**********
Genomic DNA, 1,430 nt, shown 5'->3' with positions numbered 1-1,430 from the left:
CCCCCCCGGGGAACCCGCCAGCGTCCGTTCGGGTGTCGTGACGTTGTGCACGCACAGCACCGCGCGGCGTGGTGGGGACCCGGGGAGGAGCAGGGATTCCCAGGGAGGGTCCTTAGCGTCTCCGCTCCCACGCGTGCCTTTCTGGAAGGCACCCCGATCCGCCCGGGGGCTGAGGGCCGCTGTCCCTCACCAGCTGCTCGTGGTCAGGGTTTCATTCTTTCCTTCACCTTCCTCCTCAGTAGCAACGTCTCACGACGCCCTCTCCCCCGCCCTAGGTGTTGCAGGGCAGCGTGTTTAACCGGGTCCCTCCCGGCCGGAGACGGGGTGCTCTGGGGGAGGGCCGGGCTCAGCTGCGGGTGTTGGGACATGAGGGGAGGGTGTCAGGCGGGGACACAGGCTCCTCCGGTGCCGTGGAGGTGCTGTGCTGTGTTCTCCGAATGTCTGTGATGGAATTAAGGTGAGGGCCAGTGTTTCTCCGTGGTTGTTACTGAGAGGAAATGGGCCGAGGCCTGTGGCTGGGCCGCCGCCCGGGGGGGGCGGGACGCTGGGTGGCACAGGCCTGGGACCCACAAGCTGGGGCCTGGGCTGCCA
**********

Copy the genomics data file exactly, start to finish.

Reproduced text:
Genomic DNA, 1,430 nt, shown 5'->3' with positions numbered 1-1,430 from the left:
CCCCCCCGGGGAACCCGCCAGCGTCCGTTCGGGTGTCGTGACGTTGTGCACGCACAGCACCGCGCGGCGTGGTGGGGACCCGGGGAGGAGCAGGGATTCCCAGGGAGGGTCCTTAGCGTCTCCGCTCCCACGCGTGCCTTTCTGGAAGGCACCCCGATCCGCCCGGGGGCTGAGGGCCGCTGTCCCTCACCAGCTGCTCGTGGTCAGGGTTTCATTCTTTCCTTCACCTTCCTCCTCAGTAGCAACGTCTCACGACGCCCTCTCCCCCGCCCTAGGTGTTGCAGGGCAGCGTGTTTAACCGGGTCCCTCCCGGCCGGAGACGGGGTGCTCTGGGGGAGGGCCGGGCTCAGCTGCGGGTGTTGGGACATGAGGGGAGGGTGTCAGGCGGGGACACAGGCTCCTCCGGTGCCGTGGAGGTGCTGTGCTGTGTTCTCCGAATGTCTGTGATGGAATTAAGGTGAGGGCCAGTGTTTCTCCGTGGTTGTTACTGAGAGGAAATGGGCCGAGGCCTGTGGCTGGGCCGCCGCCCGGGGGGGGCGGGACGCTGGGTGGCACAGGCCTGGGACCCACAAGCTGGGGCCTGGGCTGCCA